Smart technology, and the integrators that deal in whole home systems, are uniquely positioned for success in the fight against climate change. According to a major new climate report released this week, smart devices, and smart homes in general, are projected to play a crucial role in moving residential from dirty to clean energy.
The reasoning is that homeowners need tools to help them better understand where their energy comes from, how much they’re using and what options they have to change their usage patterns. Even better would be having tools that actively track and measure the status of the grid, moderating energy usage based on peak patterns on the grid, something that many integrators have direct access to in their product networks.
“Digital technologies can contribute” to the fight to stop climate change, the report released by the United Nations Intergovernmental Panel on Climate Change (IPCC) says. According to the panel, this contribution can come in the form of smart appliances, energy management systems and rooftop solar panels that, when combined, can potentially work in tandem as “virtual power plants.”
The goal, as stated by the report would be to slash emissions by half within the next decade, peaking in 2025 before seeing a full dissipation of their effects in 2050. While the gradual phasing out of fossil fuels is certainly part of the initiative, a more intentional and conscious use of energy is important for decreased waste and increased resiliency of future power grids, setting these innovations up as ‘absolute musts’ as efforts to curb climate change mount.
Green Opportunities for Residential Integration
The only hurdle the authors state, is that it’s all dependent upon consumer adoption. However, the good news for integrators is that these products are a fairly easy pitch. Not only are consumers far more interested in sustainability than ever before, many products that focus on health and wellness, another category of technology homeowners have become deeply invested in, have sustainability baked into their design.
Simple smart technologies such as thermostats and air quality monitors already focus on maximizing comfort and safety in the home, while also contributing to greater efficiencies when set up correctly. Take an air quality monitor for instance, which helps regulate ventilation based on specific levels, ensuring that occupants continue breathing healthy air, while only using as much energy as is absolutely necessary. Water management systems likewise prioritize security and safety while also contributing to water conservation.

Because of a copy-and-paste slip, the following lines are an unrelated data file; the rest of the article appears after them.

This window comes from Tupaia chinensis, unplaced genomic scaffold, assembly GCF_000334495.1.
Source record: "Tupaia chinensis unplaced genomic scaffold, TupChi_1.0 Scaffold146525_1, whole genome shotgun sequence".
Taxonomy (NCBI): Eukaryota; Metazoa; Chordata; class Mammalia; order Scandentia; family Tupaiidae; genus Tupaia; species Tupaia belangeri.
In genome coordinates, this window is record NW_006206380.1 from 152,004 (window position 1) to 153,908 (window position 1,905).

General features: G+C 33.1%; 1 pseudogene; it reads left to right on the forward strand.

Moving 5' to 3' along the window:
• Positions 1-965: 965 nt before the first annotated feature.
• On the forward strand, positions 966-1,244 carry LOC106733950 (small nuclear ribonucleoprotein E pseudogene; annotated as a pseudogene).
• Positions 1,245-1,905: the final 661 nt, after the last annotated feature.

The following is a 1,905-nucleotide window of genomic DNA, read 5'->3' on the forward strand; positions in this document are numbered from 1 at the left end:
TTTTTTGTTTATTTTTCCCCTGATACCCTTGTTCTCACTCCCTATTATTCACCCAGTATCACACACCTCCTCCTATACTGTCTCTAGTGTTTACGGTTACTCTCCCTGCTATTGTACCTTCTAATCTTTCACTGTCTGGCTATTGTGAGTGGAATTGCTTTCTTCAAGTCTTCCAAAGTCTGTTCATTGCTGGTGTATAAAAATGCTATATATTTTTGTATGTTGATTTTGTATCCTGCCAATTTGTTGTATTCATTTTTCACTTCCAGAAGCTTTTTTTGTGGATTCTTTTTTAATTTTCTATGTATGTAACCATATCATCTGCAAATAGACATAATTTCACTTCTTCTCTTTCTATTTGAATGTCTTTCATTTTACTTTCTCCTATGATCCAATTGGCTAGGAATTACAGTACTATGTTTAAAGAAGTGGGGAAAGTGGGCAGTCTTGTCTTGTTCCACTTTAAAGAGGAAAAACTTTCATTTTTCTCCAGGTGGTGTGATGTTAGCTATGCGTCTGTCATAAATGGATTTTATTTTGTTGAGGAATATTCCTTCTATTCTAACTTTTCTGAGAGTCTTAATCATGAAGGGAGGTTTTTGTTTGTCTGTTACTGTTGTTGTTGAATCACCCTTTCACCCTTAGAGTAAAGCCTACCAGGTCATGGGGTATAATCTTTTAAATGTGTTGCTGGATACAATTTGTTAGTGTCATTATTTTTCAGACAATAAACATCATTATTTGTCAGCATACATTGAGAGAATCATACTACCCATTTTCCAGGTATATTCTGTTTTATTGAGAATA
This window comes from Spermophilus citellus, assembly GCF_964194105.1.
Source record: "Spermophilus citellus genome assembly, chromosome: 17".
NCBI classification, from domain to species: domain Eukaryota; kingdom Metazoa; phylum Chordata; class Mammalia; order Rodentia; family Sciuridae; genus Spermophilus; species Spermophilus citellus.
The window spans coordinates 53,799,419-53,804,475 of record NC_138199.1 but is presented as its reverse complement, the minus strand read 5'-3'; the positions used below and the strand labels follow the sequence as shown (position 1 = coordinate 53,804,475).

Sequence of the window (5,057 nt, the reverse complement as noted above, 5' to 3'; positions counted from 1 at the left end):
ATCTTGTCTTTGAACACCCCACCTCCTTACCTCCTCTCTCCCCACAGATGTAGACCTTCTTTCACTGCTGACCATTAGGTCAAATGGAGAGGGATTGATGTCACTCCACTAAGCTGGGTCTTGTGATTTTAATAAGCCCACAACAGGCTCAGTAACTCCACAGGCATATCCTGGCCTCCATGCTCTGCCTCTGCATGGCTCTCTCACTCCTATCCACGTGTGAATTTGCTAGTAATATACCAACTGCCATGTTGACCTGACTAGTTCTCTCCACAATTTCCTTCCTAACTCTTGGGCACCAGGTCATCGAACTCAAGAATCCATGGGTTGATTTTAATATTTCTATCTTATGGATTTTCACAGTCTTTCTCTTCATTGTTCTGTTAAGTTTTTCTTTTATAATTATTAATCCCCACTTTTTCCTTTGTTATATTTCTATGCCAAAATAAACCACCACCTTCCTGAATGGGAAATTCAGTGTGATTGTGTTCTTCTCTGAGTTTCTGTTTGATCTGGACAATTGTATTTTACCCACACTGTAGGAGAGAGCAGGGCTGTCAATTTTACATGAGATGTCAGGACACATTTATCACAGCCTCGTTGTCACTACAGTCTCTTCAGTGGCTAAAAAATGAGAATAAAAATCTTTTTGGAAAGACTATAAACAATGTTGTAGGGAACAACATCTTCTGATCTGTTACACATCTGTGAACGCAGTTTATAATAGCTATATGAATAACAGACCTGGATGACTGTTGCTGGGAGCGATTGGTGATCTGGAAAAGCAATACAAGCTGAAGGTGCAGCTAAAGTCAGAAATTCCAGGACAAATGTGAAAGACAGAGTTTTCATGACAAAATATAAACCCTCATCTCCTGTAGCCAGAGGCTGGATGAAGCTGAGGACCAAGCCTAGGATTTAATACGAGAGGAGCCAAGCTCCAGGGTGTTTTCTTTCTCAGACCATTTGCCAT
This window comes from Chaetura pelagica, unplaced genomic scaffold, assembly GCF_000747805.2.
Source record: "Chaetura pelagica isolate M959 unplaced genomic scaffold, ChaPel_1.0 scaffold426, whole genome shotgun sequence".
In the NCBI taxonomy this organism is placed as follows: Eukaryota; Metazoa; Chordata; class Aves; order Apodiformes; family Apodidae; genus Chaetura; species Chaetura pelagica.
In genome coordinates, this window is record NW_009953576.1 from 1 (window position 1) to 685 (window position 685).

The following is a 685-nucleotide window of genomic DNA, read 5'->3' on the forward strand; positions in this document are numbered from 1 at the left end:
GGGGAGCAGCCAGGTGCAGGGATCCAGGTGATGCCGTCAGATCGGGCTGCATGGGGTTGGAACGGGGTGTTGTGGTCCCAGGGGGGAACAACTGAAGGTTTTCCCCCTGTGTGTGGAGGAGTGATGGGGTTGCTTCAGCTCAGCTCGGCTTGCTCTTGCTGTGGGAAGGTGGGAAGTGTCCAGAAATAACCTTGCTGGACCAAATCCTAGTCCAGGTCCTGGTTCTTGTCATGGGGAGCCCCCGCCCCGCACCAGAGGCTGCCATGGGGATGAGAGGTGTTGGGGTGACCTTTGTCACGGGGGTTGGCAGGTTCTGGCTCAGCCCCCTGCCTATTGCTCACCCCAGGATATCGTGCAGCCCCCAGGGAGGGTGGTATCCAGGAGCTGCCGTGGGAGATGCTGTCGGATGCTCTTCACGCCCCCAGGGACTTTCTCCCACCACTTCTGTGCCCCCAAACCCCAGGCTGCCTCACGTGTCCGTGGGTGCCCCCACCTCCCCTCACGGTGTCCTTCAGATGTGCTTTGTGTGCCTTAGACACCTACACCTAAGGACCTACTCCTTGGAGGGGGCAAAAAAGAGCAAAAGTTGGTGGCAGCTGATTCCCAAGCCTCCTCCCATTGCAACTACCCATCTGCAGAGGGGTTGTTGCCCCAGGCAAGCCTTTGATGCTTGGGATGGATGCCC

But that’s not to say integrators need only stick to wellness products that feature sustainability as a bonus. If given the opportunity, a large majority of people say they gravitate towards more sustainable choices now in places such as travel and hospitality. In many situations, its simply a matter notifying users that an option is there, and since integrators already commonly make recommendations on behalf of the homeowner, all it takes is a simple conversation and a recommendation for a sale potential to open.
A smarter, greener home means a more resilient home, and a far more cost-effective home. Many modern-day energy management systems on the market can not only help monitor energy expenditures form the user, but also identify peak hours on the grid and limit energy usage when grid energy is most strained/expensive. These energy management systems can then be made even more effective when paired with solar panels and on-site energy storage systems, allowing for the use of cheaper solar power during peak hours while also providing extra resiliency in the case of blackouts.
A Caveat for the Eco-Conscious
The climate report did outline one major exception to the role technology plays in climate change. “Digital technology supports decarbonization only if appropriately governed,” the report authors write.
Simply put, smart technology can only truly contribute to a more climate ready future if it is designed to last that long, or is capable of being disposed of without harming the environment. While this issue doesn’t rest wholly on the integrators on themselves, it is certainly a consideration that many consumers may take when adopting technology for the sake of sustainability in the home and so it may be worth doing due diligence in researching specific products.
In the end, though, as legislation around greener building practices and operations continue to expand, smart homes and devices have already been identified as major contributors towards reaching climate goals if used correctly, and who better to implement these solutions than the professional integrators who have been working with them all these years.